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Logo of nihpaAbout Author manuscriptsSubmit a manuscriptNIH Public Access; Author Manuscript; Accepted for publication in peer reviewed journal;
Neuroreport. Author manuscript; available in PMC May 1, 2013.
Published in final edited form as:
PMCID: PMC3640406
Residual functional connectivity in the split-brain revealed with resting-state fMRI
Lucina Q. Uddin,1 Eric Mooshagian,2 Eran Zaidel,2,3 Anouk Scheres,4 Daniel S. Margulies,1 A. M. Clare Kelly,1 Zarrar Shehzad,1 Jonathan S. Adelstein,1 F. Xavier Castellanos,1 Bharat B. Biswal,5 and Michael P. Milham1
1The Phyllis Green and Randolph C owen Institute for Pediatric Neuroscience, New York University Child Study Center, New York, NY 10016
2Department of Psychology, University of California Los Angeles, Los Angeles, CA 90095
3Brain Research Institute, University of California Los Angeles, Los Angeles, CA 90095
4Department of Psychology, University of Arizona, Tucson, AZ 85721
5Department of Radiology, University of Medicine and Dentistry of New Jersey, Newark, NJ 07101
Correspondence and requests for reprints should be addressed to: Lucina Q. Uddin or Michael P. Milham, New York University Child Study Center, 215 Lexington Avenue, 14th Floor, New York, NY 10016, Telephone: (212) 263-4673, Fax: (212) 263-4675, lucina.uddin/at/ (L. Q. U.) or ; milham01/at/ (M. P. M.)
Split-brain patients present a unique opportunity to address controversies regarding subcortical contributions to interhemispheric coordination. We characterized residual functional connectivity in a complete commissurotomy patient by examining patterns of low-frequency BOLD fMRI signal. Using independent components analysis (ICA) and region-of-interest (ROI) based functional connectivity analyses, we demonstrate bilateral resting state networks in a patient lacking all major cerebral commissures. Compared to a control group, the patient’s interhemispheric correlation scores fell within the normal range for two out of three regions examined. Thus we provide evidence for bilateral resting state networks in a patient with complete commissurotomy. Such continued interhemispheric interaction suggests that, at least in part, cortical networks in the brain can be coordinated by subcortical mechanisms.
Keywords: resting-state functional connectivity, DTI, laterality, commissurotomy, interhemispheric interaction
Patients who have undergone the “split-brain” operation to relieve severe intractable epilepsy provide a unique opportunity for cognitive neuroscientists to examine mechanisms of interhemispheric interaction, neural plasticity and compensatory reorganization. A somewhat surprising finding has been that aside from deficits visible under restricted testing conditions, these patients “show a remarkable absence of functional impairment in nearly all ordinary behavior” [1]. Numerous studies of split-brain patients have shown evidence for continued interhemispheric transfer -- albeit degraded -- in the absence of cerebral commissures [2]. These patients can often transfer coarse perceptual visual information between the hemispheres [3]. The common assumption is that this is accomplished by subcortical pathways, which can compensate when low-level information transfer is required [3].
It is generally accepted that some interhemispheric transfer exists in these patients, yet our understanding of the coordination of processing between the split hemispheres remains limited. While some studies of typical interhemispheric coordination in neurologically intact participants suggest entirely cortico-cortical connections, others implicate subcortical contributions [4]. Efforts to differentiate between these possibilities have relied on measures of coherence as indexed by electroencephalogram (EEG), with conflicting findings. Coherence analyses of EEG have been used as an indicator of functional cortico-cortical connections, with coherence decreases thought to reflect decreased interhemispheric connectivity [4]. While some report residual coherence in human split-brains as well as in surgically callosotomized animals, supporting the of idea of subcortical interhemispheric coordination [5], others report drastically reduced interhemispheric coherence post-operatively, suggesting that coherence is entirely mediated by cortico-cortical connectivity [6]. Unfortunately, EEG lacks the anatomic resolution required for studying specific networks. Recently developed functional connectivity measures applied to fMRI data provide an alternative method for studying interhemispheric coordination.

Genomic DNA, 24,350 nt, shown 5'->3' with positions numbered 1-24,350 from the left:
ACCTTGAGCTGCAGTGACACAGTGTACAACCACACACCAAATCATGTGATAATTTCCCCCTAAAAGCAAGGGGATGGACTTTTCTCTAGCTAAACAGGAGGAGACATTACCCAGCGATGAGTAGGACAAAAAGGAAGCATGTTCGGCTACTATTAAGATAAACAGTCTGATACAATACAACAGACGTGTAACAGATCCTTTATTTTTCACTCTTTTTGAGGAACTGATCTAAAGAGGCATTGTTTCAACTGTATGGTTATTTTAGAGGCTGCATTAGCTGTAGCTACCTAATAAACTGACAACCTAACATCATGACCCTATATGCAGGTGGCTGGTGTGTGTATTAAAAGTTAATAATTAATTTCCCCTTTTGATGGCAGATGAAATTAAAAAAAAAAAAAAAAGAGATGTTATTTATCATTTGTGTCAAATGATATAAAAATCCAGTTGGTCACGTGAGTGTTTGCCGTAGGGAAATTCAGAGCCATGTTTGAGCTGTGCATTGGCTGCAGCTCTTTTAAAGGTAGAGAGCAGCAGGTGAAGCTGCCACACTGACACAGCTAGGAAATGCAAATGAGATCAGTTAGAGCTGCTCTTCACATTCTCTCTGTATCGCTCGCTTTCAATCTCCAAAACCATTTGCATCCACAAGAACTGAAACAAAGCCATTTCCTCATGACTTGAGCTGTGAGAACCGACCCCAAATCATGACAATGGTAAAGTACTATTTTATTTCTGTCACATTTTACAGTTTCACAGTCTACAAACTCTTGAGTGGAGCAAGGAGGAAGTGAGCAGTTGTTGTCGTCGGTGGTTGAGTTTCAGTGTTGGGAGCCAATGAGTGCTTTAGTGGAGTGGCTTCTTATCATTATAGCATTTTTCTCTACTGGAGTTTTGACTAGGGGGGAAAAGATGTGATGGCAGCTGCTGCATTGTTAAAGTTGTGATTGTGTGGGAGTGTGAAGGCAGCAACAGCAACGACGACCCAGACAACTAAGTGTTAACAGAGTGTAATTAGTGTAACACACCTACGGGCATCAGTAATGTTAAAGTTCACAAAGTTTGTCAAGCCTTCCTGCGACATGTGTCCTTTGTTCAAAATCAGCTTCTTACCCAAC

The discovery of resting-state functional connectivity in the motor system [7] has provided a new method for mapping major cortical networks. To date, coherent spontaneous fMRI activity has been used to identify attention systems [8], the default mode network [9], as well as several other resting state networks (RSNs) [10]. Resting state functional connectivity can also be used as a measure of interhemispheric coherence, with greater anatomic specificity than is possible with EEG. For example, a recent study has demonstrated that homologous regions of the anterior cingulate cortex in each hemisphere exhibit stronger correlations than non-homologous regions [11].
While the significance of these resting state networks is not yet fully understood, they are widely thought to reflect intrinsic functional architecture. In a recent review, it is suggested that these signals serve to organize and coordinate neuronal activity [12]. In support of a putative functional role in organizing and coordinating neural activity across distributed networks, its been shown that low-frequency oscillations (< 0.1Hz) serve to synchronize activity in large-scale networks, while higher frequency oscillations modulate more local events [13]. Thus, current models in the literature point to organizational functional properties of resting-state networks.